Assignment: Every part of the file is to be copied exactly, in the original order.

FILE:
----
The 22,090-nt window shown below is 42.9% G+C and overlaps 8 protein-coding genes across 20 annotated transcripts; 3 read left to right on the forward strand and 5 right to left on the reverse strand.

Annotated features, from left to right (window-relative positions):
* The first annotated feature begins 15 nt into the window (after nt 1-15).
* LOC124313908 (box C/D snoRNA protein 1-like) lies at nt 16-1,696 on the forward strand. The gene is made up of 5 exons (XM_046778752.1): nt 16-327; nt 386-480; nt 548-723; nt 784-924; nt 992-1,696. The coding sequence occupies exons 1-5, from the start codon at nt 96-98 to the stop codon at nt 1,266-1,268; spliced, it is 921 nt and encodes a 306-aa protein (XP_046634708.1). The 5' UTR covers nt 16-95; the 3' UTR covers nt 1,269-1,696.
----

The 22,090-nt window shown below is 42.9% G+C and overlaps 8 protein-coding genes across 20 annotated transcripts; 3 read left to right on the forward strand and 5 right to left on the reverse strand.

Annotated features, from left to right (window-relative positions):
* The first annotated feature begins 15 nt into the window (after nt 1-15).
* LOC124313908 (box C/D snoRNA protein 1-like) lies at nt 16-1,696 on the forward strand. The gene is made up of 5 exons (XM_046778752.1): nt 16-327; nt 386-480; nt 548-723; nt 784-924; nt 992-1,696. The coding sequence occupies exons 1-5, from the start codon at nt 96-98 to the stop codon at nt 1,266-1,268; spliced, it is 921 nt and encodes a 306-aa protein (XP_046634708.1). The 5' UTR covers nt 16-95; the 3' UTR covers nt 1,269-1,696.